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Government Gazette

Britain welcomes China’s wealth fund

CHINA: Britain’s doors are open to China’s sovereign wealth fund, finance minister Alistair Darling said on Tuesday, speaking after a report that an arm of the Chinese state has taken a nearly 1 percent stake in BP.

Darling’s comments after economic talks in Beijing echoed those made by Prime Minister Gordon Brown in a visit to China earlier this year, though they came at a more sensitive time as China tightens security after unrest in Tibet.

The potential heft of China’s sovereign wealth was illustrated on Tuesday when British newspapers reported that a state fund had built a stake of just under 1 percent in BP Plc, the oil major that is Britain’s largest company.

At about $2 billion, the stake is worth a tiny fraction of China’s $1.68 trillion held in foreign exchange reserves.

“Our belief in open markets and free trade is reflected in the UK’s openness to inward investment, including from sovereign wealth funds,” Darling told reporters.

“And we welcome the creation of the Chinese sovereign wealth fund and its potential for investing in our country,” he said.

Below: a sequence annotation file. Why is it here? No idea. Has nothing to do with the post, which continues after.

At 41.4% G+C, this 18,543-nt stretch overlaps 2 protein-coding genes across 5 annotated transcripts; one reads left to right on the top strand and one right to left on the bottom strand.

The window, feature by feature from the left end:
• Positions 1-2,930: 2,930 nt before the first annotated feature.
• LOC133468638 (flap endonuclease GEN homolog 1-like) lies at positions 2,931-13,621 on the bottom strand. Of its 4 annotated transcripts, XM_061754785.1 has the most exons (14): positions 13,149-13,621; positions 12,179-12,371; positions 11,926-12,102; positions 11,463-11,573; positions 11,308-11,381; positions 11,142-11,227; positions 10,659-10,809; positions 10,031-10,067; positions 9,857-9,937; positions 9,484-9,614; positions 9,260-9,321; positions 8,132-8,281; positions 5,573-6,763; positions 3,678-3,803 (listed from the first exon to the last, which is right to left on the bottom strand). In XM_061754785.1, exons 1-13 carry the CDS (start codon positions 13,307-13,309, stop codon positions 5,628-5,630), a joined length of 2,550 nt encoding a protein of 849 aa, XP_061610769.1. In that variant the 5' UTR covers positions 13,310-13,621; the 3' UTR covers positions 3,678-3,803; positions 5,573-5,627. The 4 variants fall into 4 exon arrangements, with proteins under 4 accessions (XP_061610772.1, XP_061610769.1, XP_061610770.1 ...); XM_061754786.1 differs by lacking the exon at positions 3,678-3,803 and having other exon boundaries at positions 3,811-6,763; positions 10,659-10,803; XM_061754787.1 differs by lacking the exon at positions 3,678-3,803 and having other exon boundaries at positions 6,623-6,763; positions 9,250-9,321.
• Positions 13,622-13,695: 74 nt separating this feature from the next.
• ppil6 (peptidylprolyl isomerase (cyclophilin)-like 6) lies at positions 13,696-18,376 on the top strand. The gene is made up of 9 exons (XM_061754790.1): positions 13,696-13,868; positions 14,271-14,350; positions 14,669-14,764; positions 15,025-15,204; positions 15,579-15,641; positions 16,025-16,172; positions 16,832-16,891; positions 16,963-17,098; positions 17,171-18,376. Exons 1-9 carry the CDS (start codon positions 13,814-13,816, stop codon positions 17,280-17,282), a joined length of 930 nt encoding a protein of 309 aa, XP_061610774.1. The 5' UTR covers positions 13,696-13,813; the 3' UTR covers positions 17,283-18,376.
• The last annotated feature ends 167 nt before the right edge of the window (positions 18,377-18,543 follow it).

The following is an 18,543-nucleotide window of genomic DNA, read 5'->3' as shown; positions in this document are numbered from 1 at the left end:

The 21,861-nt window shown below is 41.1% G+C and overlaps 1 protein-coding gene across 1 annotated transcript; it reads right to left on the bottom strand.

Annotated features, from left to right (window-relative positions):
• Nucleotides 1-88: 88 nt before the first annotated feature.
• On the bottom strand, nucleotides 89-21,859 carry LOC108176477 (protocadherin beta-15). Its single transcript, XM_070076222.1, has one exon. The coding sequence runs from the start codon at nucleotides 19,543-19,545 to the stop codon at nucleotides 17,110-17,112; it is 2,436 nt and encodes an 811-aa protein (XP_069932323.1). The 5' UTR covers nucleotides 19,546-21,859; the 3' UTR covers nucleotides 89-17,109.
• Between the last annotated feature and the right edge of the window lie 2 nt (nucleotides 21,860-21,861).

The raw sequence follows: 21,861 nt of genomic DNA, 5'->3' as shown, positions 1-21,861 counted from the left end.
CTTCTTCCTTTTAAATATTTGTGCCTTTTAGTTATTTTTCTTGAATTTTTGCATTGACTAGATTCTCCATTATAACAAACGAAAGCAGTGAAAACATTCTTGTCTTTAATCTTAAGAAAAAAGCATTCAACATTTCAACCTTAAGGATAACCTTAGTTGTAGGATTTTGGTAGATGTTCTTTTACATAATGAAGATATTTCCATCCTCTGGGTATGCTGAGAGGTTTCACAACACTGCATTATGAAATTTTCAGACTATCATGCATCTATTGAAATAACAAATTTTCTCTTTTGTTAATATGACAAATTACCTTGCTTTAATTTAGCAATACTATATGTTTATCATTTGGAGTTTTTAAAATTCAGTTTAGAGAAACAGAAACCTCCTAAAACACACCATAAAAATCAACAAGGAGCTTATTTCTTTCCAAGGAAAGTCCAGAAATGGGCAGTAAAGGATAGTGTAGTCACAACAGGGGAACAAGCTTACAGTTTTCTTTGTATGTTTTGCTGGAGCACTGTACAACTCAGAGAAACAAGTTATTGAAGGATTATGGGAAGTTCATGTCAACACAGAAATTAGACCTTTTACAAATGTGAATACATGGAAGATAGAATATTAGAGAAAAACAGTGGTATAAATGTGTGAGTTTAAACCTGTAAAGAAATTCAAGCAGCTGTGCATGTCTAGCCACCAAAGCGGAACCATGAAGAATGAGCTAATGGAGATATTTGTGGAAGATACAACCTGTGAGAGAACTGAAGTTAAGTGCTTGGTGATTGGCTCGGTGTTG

Although details were unclear, the BP investment had the hallmarks of the State Administration of Foreign Exchange, an arm of the central bank that manages China’s foreign exchange reserves. SAFE has also bought into French oil major Total .

Another Chinese state investment body — the China Investment Corp, or CIC — has generated more attention since its launch last year.

On Brown’s visit to China in January, he pitched for the new $200 billion sovereign wealth fund to open an office in London. Darling did not refer to progress on that front, though Chinese domestic media have reported that CIC is recruiting staff for a London office.

Darling met Chinese Vice-Premier Wang Qishan, whose portfolio covers trade and finance.

Wang made no mention of any of the Chinese state investment funds, focusing his comments on broad economic cooperation.

“We agreed that the two countries should take active steps to oppose trade and investment protectionism,” he said.

Wang said Beijing invited British banks and financial institutions to do business in China and, in particular, encouraged them to venture into the country’s poorer central, western and rural regions.


Gamin Gamata - Presidential Community & Welfare Service
Ceylinco Banyan Villas

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